Dan Bannister is a Canadian commercial photographer and filmmaker. With more than 20 years in the business, he felt like he wanted to tell a different story with his photography. He stumbled upon the story of the modern blacksmith. Here is the story of what happened from there on, written by Dan himself.
I’ve been working on a personal project about blacksmiths for a couple of years now. I was originally looking for a photo project that would be different than the usual work I do day-to-day for clients such as ad agencies, fashion retailers and magazines. I wanted it to be something that would allow me to focus on simple portraiture in a raw and revealing way but still had a common thread that had room to grow and evolve.
One day, I was having a casual lunch with a friend who is a creative at an ad agency in Toronto and she mentioned that blacksmithing was a hobby of hers. This immediately fascinated me because I didn’t realize that blacksmithing was something people still did, let alone in a big urban center like Toronto.
I’ve always been drawn to quality over quantity and tend to buy things based on how long they’ll last me rather than how cheap they are and it’s a philosophy that’s saved me a lot of grief and hassle over my career. This isn’t a shameless plug for Profoto, but some of the gear I own has been in use for more than 15 years now. What I loved about the idea of blacksmithing is that these people are making things with their own hands that are durable and designed to last a lifetime and I feel that’s something we see less and less of these days.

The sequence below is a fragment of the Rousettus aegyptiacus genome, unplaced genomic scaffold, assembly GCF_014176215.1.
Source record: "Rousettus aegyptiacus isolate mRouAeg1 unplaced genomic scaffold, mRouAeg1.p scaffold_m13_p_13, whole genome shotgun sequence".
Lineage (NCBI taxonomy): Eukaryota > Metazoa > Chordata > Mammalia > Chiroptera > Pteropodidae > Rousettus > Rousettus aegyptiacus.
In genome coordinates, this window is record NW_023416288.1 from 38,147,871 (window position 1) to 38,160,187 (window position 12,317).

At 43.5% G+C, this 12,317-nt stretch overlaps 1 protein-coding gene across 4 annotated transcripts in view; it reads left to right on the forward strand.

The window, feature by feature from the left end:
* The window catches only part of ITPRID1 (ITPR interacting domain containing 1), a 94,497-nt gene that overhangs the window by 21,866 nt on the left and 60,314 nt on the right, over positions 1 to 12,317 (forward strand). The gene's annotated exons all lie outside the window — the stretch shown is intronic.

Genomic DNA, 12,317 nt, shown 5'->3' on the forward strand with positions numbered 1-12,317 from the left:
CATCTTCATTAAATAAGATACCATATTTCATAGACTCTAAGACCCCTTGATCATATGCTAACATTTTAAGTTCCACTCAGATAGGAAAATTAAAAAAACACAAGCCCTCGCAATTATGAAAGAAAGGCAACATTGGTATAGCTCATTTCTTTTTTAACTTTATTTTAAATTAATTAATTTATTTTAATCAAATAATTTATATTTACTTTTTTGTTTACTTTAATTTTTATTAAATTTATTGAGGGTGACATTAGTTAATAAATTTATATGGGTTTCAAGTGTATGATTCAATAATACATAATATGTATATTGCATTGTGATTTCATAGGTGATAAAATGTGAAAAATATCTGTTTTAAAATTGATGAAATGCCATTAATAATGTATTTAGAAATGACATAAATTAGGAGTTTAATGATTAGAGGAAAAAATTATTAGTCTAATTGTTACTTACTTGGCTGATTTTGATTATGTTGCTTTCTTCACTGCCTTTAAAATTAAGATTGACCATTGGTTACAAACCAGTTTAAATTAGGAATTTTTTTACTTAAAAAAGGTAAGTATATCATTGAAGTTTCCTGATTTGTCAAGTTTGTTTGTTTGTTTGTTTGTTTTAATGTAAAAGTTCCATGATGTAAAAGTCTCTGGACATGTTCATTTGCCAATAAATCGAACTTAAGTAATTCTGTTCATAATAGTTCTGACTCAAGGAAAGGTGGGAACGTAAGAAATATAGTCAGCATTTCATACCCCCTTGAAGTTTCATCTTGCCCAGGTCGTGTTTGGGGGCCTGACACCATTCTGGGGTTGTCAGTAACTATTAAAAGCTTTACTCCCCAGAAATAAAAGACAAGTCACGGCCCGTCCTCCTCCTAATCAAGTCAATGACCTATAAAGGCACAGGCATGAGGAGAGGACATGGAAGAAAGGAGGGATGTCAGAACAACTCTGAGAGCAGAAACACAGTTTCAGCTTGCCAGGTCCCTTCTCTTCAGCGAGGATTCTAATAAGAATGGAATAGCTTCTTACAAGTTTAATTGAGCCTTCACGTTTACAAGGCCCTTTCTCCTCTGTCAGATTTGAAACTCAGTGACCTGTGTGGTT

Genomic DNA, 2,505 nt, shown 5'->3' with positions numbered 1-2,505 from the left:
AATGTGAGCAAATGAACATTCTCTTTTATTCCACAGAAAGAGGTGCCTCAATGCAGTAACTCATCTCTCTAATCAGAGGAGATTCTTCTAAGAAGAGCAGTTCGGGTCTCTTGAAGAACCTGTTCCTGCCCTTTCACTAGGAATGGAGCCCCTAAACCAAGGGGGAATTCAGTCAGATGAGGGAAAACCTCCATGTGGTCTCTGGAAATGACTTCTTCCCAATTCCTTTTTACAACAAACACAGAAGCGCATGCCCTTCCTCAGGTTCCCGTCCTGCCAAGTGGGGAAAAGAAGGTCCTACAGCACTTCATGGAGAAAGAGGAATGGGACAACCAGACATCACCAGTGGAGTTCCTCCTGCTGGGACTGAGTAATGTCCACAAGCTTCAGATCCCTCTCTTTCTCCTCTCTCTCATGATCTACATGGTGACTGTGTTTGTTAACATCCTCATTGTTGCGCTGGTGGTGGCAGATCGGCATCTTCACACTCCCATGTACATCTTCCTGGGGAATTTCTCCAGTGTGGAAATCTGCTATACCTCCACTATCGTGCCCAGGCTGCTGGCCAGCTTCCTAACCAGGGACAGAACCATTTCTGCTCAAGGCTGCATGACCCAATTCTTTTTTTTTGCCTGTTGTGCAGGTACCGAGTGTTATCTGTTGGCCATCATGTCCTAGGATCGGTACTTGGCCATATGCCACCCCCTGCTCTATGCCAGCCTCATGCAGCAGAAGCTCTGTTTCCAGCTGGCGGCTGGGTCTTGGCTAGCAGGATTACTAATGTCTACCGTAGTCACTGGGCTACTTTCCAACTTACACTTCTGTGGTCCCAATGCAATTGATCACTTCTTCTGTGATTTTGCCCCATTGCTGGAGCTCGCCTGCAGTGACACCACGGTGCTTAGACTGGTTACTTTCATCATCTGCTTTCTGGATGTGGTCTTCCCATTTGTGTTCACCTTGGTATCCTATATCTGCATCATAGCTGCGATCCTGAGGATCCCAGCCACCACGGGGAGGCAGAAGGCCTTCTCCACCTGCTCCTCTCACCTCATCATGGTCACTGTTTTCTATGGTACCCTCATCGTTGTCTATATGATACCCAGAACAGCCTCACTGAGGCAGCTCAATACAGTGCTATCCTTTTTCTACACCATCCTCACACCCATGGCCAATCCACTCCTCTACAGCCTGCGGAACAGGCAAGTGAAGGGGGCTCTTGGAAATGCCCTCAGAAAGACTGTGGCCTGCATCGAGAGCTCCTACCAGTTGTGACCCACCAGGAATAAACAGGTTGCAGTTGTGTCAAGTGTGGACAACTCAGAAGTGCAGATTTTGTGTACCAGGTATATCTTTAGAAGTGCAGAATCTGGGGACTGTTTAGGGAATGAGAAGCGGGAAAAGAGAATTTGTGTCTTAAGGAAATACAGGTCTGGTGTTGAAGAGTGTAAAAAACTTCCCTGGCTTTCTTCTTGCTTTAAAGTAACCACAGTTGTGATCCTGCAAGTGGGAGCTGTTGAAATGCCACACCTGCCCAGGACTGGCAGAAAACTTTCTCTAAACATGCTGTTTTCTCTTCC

After meeting a few blacksmiths, I really started to relate to their craft and the concept of making things from almost nothing. Early on in the project, I basically went back to my early photographic experience and acted like a photojournalist. I took pictures of everything and tried to tell a story with a wide range of imagery but, what I really wanted to do was get to the essential elements of blacksmithing and really illustrate who is doing the work and what it looks like.
Every blacksmith I’ve met has had an intense pride in the work they do and all of them have a few special pieces they’ve made that represent some struggle to them or some success over a particular technique. So, I asked them to show me one of their favorite pieces and be photographed with it.
Someone once said: “If you photograph someone in color, you’re photographing their clothes, but if you photograph them in black and white, you’re photographing their soul”. So I decided to process all the files in black and white in order to draw attention to the person and the beauty of the metal they work with.
All the portraits were shot on a Canon 1Dx or a Hasselblad 40MP back. I experimented a lot with different modifiers but finally settled on using a Softlight Reflector White (Beauty Dish) with a 25° grid and a diffuser, boomed almost overhead. All were lit with the Profoto B1 and most of the shots were done in the blacksmiths’ actual workshops.
Since starting the project more than 2 years ago, the look and feel has evolved a bit and I had to focus on keeping the images close to the original look which is always one of the challenges in a long term project for me. It could sometimes be 4 or 6 months before I found time to track down and photograph someone new for the project so, it was like starting fresh each time.
You can see more of Dan’s work at his website or follow him on Instagram at @bannisterphoto